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August 1997 - Page 48


Brian Solomon

The work of the air brakes is revealed in the smoke pouring from the wheels of this eastbound Conrail train, inching downgrade through the Berkshire mountains of western Massachusetts.

ere is a (very simplified) description of how North American freight train brakes work and some an swers to other frequently asked questions. Basically, there is a reservoir ( air tank) on each car w h i c h is c h arged w i t h ( no m i n a l l y ) 90 psi o f compressed air, supplied b y compressors o n t h e lo comotive and sent to every car through the train's b r a k e l i n e . ( Th a t 's the h o s e you see l i n ki n g t h e cars-the one t h a t goes "kapoosh ! " when t h e train uncouples . ) Once the reservoirs on all the cars are charged, the engineer can set the brakes on the en tire train by bleeding air out of the brake pipe , using a valve i n the locomotive cab. The reduction of air pressure i n the brake pipe causes a valve on each car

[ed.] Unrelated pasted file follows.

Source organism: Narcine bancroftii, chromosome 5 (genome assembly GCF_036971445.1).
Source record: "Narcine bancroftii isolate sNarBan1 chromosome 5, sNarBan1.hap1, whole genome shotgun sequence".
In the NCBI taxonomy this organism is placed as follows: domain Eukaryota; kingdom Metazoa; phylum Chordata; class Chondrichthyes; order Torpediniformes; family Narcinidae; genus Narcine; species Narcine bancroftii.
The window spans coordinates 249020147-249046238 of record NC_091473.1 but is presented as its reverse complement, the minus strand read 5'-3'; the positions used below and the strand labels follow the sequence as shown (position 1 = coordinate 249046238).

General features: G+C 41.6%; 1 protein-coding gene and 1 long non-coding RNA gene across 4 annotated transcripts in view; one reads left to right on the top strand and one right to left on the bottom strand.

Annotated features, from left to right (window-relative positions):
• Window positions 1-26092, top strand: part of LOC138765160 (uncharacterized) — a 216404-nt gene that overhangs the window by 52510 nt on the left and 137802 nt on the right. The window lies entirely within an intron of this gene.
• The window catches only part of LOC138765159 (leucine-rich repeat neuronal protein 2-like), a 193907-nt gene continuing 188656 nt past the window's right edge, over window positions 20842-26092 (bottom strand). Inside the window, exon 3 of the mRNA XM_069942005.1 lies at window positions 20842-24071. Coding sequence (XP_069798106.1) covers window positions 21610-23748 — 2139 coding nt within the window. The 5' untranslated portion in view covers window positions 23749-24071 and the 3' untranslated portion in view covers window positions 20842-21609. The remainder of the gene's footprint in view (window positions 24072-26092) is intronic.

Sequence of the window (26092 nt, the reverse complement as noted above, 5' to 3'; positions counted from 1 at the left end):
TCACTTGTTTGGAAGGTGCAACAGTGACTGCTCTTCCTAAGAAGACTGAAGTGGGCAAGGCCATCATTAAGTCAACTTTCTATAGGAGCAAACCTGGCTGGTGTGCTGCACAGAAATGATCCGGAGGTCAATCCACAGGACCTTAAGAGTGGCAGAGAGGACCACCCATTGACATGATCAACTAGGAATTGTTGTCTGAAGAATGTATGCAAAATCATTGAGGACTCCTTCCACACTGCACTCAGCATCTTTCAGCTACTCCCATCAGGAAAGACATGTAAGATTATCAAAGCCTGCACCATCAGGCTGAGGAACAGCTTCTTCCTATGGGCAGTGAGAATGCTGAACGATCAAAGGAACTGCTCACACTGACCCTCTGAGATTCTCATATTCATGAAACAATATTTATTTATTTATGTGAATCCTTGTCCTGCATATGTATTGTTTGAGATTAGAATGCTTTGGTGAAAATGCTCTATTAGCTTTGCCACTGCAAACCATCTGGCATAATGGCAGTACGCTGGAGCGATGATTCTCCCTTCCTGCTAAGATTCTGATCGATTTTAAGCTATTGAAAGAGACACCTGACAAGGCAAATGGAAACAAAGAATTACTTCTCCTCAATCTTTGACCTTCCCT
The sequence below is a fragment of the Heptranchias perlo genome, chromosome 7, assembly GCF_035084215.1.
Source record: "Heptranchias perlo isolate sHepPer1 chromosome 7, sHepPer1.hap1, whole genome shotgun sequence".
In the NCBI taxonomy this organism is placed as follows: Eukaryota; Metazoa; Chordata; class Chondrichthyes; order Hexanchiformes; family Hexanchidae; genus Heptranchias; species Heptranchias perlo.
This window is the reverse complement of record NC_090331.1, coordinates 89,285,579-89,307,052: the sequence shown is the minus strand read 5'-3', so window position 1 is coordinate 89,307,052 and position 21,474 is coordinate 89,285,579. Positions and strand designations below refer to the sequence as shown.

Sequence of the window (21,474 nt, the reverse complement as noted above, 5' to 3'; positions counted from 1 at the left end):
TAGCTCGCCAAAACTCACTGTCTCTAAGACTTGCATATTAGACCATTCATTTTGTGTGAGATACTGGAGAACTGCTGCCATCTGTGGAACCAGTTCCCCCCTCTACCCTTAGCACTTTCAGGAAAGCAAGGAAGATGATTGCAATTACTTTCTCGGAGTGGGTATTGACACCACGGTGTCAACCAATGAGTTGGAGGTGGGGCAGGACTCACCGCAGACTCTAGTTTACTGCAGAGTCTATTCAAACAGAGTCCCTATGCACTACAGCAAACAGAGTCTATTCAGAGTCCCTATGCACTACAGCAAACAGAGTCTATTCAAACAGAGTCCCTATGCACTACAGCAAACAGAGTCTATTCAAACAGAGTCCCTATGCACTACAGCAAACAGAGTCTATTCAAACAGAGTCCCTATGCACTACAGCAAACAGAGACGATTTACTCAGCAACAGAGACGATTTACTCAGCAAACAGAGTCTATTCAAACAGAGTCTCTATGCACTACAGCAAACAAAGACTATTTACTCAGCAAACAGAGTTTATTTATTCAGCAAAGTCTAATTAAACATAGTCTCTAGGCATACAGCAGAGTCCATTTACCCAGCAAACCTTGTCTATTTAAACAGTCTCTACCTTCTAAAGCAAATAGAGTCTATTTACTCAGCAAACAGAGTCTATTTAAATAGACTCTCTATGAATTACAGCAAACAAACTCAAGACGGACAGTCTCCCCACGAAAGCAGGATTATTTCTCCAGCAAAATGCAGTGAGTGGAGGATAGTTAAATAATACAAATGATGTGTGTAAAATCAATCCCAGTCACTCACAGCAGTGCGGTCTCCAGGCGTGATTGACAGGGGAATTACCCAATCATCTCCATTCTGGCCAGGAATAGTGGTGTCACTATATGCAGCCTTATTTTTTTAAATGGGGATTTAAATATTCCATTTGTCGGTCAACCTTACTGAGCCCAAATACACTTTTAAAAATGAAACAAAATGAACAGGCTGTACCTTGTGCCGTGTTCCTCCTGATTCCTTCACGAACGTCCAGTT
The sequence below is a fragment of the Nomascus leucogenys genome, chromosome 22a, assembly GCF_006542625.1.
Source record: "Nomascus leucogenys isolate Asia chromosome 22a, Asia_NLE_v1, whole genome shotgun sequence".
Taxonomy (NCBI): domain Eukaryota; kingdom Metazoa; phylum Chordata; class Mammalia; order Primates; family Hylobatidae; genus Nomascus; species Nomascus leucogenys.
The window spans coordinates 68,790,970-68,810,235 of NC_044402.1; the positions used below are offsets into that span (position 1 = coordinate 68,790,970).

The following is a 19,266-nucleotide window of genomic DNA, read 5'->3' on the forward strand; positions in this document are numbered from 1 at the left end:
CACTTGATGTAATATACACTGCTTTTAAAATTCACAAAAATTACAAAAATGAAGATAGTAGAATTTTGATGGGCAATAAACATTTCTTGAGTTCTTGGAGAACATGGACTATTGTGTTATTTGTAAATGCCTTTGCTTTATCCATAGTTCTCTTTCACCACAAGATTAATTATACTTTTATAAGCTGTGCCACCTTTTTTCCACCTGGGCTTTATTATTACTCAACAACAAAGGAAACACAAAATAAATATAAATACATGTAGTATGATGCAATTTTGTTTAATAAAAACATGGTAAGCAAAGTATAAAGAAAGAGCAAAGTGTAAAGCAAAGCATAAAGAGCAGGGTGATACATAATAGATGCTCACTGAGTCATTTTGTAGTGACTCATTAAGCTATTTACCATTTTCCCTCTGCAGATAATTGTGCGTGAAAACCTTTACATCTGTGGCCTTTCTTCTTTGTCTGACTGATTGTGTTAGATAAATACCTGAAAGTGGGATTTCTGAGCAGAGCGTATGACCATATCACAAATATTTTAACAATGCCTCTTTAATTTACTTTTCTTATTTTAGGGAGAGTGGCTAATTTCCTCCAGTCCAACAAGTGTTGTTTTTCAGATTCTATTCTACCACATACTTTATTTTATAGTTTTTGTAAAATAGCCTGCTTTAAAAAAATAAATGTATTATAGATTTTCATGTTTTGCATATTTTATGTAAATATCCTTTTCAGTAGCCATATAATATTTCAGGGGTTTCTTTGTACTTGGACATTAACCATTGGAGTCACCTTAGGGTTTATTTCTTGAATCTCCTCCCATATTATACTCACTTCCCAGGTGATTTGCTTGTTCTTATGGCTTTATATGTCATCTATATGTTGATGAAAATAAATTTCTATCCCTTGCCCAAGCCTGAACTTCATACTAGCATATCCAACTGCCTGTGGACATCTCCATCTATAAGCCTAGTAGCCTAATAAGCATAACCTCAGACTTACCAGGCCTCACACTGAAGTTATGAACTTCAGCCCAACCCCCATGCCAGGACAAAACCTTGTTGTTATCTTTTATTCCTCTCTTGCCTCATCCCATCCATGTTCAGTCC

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to connect that car's reservoir air to the brake cylin der on that car, applying the bra kes. To release t h e brakes, the engineer moves the valve t o t h e Release p o s i t i o n , w h i c h once aga i n sends compressed air b a c k through the tra i n . The i ncrease in pressure in the brake p i p e causes the valve on each car to vent t he air in the brake cylin der to the atmosphere. A spring in the brake cylin der of each car c a u s es the brakes to move away from the wheels . T h e brakes apply whenever t h e air pressure in the brake pipe drops. If the train accidentally uncouples, the brakes wi l l automatically apply fully-since all of the brake pipe pressure will be vented to the at-

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